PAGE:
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5 July 2020, 16:39 | Updated: 5 July 2020, 19:41
Boris Johnson has joined people across the UK in clapping to pay tribute to NHS staff on the health service's 72nd anniversary.
Hospital staff gathered outside their places of work to take part in the nationwide round of applause at 5pm on Sunday.
Labour leader Sir Keir Starmer, Scotland's First Minister Nicola Sturgeon and the Prince of Wales also joined the tribute.
Members of the public had been encouraged to take part as a way of saying thank you to NHS staff who have worked throughout the coronavirus pandemic.
It follows the weekly nationwide clap for carers events, with those behind the plan hoping it will become an annual tradition.
The prime minister met NHS workers in the Number 10 garden on Sunday afternoon, while public buildings including the Royal Albert Hall, Blackpool Tower and the Shard were lit up blue in tribute to the health service.
Mr Johnson had previously urged the public to clap for "those who have worked tirelessly and selflessly to help the nation get through this pandemic".
Earlier in the day, protesters who had gathered in support of the Black Lives Matter movement at Marble Arch in London paused to give a round of applause in celebration of the NHS anniversary.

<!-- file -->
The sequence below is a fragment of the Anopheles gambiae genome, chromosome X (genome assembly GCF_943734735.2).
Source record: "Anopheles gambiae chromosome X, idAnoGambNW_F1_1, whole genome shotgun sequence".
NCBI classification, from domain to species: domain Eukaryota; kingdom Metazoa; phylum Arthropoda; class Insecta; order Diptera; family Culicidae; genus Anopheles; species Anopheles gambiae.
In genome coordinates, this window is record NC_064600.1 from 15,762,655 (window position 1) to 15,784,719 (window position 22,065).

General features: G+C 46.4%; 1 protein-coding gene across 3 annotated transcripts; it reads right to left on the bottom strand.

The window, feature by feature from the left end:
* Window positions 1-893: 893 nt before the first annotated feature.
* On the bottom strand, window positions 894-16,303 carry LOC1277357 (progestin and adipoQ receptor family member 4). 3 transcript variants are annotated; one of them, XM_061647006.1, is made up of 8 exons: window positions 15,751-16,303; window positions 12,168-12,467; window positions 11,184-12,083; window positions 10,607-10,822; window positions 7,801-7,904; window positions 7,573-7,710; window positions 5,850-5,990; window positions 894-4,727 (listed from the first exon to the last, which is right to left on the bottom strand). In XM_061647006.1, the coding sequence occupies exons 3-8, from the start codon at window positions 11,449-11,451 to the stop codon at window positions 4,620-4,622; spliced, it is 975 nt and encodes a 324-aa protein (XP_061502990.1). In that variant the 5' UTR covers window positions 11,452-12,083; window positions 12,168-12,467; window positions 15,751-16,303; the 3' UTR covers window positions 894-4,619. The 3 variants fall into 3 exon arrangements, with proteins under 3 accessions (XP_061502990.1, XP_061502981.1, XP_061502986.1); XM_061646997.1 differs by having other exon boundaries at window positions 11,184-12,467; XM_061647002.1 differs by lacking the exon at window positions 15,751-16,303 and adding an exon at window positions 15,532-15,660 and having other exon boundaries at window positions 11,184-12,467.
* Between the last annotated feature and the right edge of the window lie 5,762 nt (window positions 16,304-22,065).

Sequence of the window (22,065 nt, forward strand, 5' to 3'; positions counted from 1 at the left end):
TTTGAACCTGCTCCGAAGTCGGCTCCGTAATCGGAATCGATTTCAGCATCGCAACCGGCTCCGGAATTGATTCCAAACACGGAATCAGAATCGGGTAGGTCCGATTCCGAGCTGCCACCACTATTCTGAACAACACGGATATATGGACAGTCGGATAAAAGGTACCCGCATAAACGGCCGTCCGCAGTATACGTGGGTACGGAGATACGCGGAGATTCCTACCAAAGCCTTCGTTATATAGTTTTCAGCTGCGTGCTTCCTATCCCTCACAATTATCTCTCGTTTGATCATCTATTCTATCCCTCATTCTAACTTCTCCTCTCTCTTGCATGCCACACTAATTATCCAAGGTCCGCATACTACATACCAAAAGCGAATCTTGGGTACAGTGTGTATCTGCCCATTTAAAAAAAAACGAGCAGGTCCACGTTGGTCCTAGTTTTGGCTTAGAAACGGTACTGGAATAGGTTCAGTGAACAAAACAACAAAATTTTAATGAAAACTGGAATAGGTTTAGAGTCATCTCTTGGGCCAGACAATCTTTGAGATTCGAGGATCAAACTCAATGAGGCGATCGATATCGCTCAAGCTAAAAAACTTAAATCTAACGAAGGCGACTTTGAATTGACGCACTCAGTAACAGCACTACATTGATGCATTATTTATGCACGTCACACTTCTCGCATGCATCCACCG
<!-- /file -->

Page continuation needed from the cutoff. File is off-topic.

Liverpool and Aston Villa players had also lined up to clap ahead of their Premier League match at Anfield.
Paramedic William Young was among around 25 staff and patients who gathered to clap outside Bridlington Hospital in East Yorkshire.
"I've worked for Yorkshire Ambulance Service for over 12 years now and I've never felt prouder than I have this year," the 38-year-old said.
"The NHS has really stepped up to the COVID-19 pandemic and some of my colleagues have made some tremendous sacrifices.
"I think today's clap has reminded us all that while we are still fighting COVID we have so much to be grateful for in our NHS."
And sharing a photo of himself clapping for the 5pm round of applause, Health Secretary Matt Hancock tweeted: "Fantastic to come together on the NHS's 72nd birthday to once again clap for all our carers. Thank you all for everything you do.''
Mr Johnson was joined outside 10 Downing Street by Annemarie Plas, the woman who came up with the idea of the weekly Clap For Our Carers tributes.
She had said the 10th such event, on 28 May, should also be the last.
"I think it's good to have the last of the series next Thursday, because to have the most impact I think it is good to stop it at its peak," the 36-year-old from south London said at the time.
The practice had faced criticism from some who claimed it was meaningless when, they said, the NHS has been chronically underfunded and its staff underpaid for more than a decade.
An anonymous doctor wrote to The Guardian in May, saying: "Don't feel you need to clap. Enough with the rainbows.
"When this ends, people need to show their value of key-working staff in practical ways; pay them enough to be able to live in our cities, and recognise, support and welcome immigrant staff who prop this country up."
The establishment of the NHS was led by Labour MP and then minister of health Aneurin Bevan after the Second World War to provide medical care free at point-of-need to all Britons, regardless of wealth.